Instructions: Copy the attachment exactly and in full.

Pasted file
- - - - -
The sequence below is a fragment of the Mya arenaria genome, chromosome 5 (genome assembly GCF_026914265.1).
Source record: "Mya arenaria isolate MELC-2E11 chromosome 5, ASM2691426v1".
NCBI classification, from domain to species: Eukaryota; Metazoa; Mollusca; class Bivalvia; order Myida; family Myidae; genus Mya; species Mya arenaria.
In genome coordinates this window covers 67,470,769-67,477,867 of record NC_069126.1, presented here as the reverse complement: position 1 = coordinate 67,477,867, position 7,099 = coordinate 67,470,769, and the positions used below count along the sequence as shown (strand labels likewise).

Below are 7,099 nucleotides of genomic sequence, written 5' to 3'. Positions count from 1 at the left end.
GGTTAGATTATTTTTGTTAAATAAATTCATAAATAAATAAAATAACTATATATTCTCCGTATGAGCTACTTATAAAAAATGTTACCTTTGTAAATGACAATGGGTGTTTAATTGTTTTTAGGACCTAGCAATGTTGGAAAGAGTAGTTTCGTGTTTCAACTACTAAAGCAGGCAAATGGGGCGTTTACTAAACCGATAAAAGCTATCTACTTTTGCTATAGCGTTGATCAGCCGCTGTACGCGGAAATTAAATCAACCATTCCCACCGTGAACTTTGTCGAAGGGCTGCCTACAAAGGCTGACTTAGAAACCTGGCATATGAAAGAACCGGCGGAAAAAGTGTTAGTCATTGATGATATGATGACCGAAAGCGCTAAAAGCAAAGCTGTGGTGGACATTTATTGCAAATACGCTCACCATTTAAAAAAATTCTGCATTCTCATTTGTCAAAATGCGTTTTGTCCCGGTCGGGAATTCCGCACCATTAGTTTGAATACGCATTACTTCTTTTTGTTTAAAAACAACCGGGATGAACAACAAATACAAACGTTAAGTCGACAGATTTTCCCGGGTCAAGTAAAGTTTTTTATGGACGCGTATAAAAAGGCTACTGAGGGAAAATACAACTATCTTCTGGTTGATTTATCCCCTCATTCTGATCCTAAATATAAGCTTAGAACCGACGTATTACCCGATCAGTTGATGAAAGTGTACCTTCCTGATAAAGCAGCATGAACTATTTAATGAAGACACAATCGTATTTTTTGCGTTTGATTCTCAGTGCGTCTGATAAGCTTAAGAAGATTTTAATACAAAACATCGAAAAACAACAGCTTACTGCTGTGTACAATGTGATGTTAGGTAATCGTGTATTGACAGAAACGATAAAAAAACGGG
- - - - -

The sequence below is a fragment of the Mya arenaria genome, chromosome 5 (genome assembly GCF_026914265.1).
Source record: "Mya arenaria isolate MELC-2E11 chromosome 5, ASM2691426v1".
NCBI classification, from domain to species: Eukaryota; Metazoa; Mollusca; class Bivalvia; order Myida; family Myidae; genus Mya; species Mya arenaria.
In genome coordinates this window covers 67,470,769-67,477,867 of record NC_069126.1, presented here as the reverse complement: position 1 = coordinate 67,477,867, position 7,099 = coordinate 67,470,769, and the positions used below count along the sequence as shown (strand labels likewise).

Below are 7,099 nucleotides of genomic sequence, written 5' to 3'. Positions count from 1 at the left end.
GGTTAGATTATTTTTGTTAAATAAATTCATAAATAAATAAAATAACTATATATTCTCCGTATGAGCTACTTATAAAAAATGTTACCTTTGTAAATGACAATGGGTGTTTAATTGTTTTTAGGACCTAGCAATGTTGGAAAGAGTAGTTTCGTGTTTCAACTACTAAAGCAGGCAAATGGGGCGTTTACTAAACCGATAAAAGCTATCTACTTTTGCTATAGCGTTGATCAGCCGCTGTACGCGGAAATTAAATCAACCATTCCCACCGTGAACTTTGTCGAAGGGCTGCCTACAAAGGCTGACTTAGAAACCTGGCATATGAAAGAACCGGCGGAAAAAGTGTTAGTCATTGATGATATGATGACCGAAAGCGCTAAAAGCAAAGCTGTGGTGGACATTTATTGCAAATACGCTCACCATTTAAAAAAATTCTGCATTCTCATTTGTCAAAATGCGTTTTGTCCCGGTCGGGAATTCCGCACCATTAGTTTGAATACGCATTACTTCTTTTTGTTTAAAAACAACCGGGATGAACAACAAATACAAACGTTAAGTCGACAGATTTTCCCGGGTCAAGTAAAGTTTTTTATGGACGCGTATAAAAAGGCTACTGAGGGAAAATACAACTATCTTCTGGTTGATTTATCCCCTCATTCTGATCCTAAATATAAGCTTAGAACCGACGTATTACCCGATCAGTTGATGAAAGTGTACCTTCCTGATAAAGCAGCATGAACTATTTAATGAAGACACAATCGTATTTTTTGCGTTTGATTCTCAGTGCGTCTGATAAGCTTAAGAAGATTTTAATACAAAACATCGAAAAACAACAGCTTACTGCTGTGTACAATGTGATGTTAGGTAATCGTGTATTGACAGAAACGATAAAAAAACGGG